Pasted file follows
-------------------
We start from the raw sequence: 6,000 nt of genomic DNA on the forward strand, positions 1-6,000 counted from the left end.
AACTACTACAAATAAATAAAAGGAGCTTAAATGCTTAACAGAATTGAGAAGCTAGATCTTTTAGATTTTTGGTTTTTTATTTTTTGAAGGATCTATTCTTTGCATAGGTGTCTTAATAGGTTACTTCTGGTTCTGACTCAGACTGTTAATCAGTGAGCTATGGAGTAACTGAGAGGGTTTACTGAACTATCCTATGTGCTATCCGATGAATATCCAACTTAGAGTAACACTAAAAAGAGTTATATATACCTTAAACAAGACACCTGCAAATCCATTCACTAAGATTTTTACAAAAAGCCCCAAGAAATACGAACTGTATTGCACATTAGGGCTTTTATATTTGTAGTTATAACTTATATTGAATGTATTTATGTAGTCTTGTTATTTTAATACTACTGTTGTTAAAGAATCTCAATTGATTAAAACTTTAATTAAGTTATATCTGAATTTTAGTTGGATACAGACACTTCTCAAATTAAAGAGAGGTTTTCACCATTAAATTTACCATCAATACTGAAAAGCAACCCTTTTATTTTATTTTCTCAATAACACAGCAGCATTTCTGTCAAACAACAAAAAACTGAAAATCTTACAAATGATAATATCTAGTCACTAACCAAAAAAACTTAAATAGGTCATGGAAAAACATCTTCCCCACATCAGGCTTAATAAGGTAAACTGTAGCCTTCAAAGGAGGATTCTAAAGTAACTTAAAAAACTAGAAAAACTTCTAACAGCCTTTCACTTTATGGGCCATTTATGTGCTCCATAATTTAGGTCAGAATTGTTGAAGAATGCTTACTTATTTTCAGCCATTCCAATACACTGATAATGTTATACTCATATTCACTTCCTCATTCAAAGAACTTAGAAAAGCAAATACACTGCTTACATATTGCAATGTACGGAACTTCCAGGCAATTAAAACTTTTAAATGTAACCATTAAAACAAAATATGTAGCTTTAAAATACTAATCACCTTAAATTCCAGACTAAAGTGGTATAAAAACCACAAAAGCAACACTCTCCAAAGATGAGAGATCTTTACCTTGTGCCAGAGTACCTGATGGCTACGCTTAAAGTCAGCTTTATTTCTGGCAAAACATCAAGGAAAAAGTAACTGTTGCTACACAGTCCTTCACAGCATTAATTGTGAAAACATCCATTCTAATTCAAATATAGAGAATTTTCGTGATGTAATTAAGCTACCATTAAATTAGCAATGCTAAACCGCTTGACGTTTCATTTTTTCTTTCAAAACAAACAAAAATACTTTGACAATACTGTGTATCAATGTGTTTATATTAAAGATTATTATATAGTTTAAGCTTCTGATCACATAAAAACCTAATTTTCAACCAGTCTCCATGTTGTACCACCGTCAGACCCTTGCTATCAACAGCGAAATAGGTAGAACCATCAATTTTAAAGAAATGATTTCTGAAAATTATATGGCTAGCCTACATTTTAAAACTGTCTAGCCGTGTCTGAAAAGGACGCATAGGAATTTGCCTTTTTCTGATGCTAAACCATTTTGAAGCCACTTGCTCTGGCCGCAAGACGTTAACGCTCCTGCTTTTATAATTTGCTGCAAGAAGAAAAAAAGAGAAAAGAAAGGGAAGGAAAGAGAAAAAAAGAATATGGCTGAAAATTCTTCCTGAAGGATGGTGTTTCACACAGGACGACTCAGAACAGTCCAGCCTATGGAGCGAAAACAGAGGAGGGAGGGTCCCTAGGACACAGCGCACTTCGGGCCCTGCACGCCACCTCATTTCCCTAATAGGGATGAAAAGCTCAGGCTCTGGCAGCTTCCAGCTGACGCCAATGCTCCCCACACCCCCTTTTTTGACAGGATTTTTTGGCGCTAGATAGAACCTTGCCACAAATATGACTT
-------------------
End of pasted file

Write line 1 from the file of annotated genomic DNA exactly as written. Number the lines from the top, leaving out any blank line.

We start from the raw sequence: 6,000 nt of genomic DNA on the forward strand, positions 1-6,000 counted from the left end.